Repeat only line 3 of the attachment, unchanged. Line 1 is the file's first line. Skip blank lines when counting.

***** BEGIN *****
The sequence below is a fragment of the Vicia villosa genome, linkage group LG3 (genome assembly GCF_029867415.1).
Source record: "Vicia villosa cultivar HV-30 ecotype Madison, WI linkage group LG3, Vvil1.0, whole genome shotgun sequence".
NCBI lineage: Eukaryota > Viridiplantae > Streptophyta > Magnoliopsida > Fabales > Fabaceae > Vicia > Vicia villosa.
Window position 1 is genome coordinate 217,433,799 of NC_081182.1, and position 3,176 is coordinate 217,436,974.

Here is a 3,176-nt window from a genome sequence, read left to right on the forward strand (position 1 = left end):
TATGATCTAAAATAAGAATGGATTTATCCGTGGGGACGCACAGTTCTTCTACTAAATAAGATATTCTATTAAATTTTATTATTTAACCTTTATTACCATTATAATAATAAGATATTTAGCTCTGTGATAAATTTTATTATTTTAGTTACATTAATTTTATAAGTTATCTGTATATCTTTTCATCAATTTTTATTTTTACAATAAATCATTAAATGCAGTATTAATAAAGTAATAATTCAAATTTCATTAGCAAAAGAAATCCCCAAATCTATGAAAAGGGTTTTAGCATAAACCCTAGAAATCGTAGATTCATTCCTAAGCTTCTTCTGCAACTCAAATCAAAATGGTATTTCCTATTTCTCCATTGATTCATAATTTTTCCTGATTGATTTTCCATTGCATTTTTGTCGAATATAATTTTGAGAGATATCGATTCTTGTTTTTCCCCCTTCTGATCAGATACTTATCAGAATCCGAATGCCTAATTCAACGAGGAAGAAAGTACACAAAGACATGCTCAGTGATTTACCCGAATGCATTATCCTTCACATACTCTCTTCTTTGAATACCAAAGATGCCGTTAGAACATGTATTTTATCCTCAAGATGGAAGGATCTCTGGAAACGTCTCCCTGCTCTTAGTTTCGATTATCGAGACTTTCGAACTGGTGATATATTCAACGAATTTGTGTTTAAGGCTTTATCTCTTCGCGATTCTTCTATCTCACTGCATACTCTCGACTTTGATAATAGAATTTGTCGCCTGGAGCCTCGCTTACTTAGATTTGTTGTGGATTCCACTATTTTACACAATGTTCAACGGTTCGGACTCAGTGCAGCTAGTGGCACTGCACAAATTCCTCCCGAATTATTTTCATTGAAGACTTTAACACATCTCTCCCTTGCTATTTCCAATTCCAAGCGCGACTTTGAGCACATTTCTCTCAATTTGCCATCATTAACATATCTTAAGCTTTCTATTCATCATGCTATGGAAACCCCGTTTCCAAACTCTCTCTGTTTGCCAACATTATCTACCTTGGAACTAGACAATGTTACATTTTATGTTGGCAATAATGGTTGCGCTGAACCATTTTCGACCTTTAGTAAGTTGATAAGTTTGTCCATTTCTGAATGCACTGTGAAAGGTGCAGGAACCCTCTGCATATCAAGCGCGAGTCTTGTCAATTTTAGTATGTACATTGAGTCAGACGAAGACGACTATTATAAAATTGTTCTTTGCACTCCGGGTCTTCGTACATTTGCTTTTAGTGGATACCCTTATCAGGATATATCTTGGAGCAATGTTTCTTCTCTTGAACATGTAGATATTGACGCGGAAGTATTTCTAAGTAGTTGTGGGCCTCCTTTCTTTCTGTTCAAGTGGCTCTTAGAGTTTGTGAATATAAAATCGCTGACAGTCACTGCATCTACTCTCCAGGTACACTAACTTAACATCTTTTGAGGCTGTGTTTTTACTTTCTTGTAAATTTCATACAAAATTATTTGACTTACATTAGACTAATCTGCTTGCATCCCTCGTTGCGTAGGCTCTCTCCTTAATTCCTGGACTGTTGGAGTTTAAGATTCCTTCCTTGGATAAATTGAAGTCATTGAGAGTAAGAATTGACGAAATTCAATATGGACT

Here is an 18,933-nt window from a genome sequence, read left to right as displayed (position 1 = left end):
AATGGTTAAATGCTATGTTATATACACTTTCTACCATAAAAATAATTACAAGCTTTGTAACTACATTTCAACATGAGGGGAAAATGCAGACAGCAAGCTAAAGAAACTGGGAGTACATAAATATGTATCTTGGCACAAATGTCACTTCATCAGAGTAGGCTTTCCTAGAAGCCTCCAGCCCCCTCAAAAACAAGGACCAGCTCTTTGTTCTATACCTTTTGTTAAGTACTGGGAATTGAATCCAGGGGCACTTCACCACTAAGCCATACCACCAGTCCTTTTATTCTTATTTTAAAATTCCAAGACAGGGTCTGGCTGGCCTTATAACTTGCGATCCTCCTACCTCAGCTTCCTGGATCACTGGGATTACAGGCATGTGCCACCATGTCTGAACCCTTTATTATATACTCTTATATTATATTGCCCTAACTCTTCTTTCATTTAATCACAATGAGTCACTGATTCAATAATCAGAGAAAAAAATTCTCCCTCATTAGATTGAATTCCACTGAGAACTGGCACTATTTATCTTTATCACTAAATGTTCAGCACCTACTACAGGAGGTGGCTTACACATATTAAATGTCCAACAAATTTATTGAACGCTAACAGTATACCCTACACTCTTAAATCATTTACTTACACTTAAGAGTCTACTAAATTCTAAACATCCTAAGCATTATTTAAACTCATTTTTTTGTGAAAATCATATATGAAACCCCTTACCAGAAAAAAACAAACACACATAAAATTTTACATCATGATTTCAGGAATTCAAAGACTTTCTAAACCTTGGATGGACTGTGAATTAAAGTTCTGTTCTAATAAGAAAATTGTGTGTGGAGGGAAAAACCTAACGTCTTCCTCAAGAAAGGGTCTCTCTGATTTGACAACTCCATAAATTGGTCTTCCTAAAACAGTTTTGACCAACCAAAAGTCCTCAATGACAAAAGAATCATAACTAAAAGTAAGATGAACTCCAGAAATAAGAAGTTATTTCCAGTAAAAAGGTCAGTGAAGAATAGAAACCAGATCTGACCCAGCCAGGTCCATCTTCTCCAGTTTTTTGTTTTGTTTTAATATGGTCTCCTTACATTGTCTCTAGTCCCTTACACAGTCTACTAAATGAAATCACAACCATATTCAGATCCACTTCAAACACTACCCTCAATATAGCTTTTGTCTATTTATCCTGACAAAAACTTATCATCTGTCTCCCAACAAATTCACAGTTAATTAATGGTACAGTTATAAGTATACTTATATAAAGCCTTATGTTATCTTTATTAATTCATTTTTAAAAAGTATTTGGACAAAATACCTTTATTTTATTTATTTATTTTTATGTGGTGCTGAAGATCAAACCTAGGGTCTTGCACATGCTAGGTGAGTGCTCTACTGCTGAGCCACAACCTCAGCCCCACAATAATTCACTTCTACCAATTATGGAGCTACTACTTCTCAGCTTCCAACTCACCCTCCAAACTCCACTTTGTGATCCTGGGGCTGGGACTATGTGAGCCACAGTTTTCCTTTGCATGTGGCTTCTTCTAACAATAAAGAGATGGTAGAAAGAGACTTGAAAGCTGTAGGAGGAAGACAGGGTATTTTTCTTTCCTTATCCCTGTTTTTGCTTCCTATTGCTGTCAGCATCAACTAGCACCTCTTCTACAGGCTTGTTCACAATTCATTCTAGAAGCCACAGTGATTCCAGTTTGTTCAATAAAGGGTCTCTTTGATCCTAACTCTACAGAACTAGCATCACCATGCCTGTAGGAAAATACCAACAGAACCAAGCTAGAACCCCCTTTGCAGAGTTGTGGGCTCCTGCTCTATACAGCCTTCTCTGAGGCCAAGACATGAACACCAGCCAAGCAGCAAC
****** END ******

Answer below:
NCBI lineage: Eukaryota > Viridiplantae > Streptophyta > Magnoliopsida > Fabales > Fabaceae > Vicia > Vicia villosa.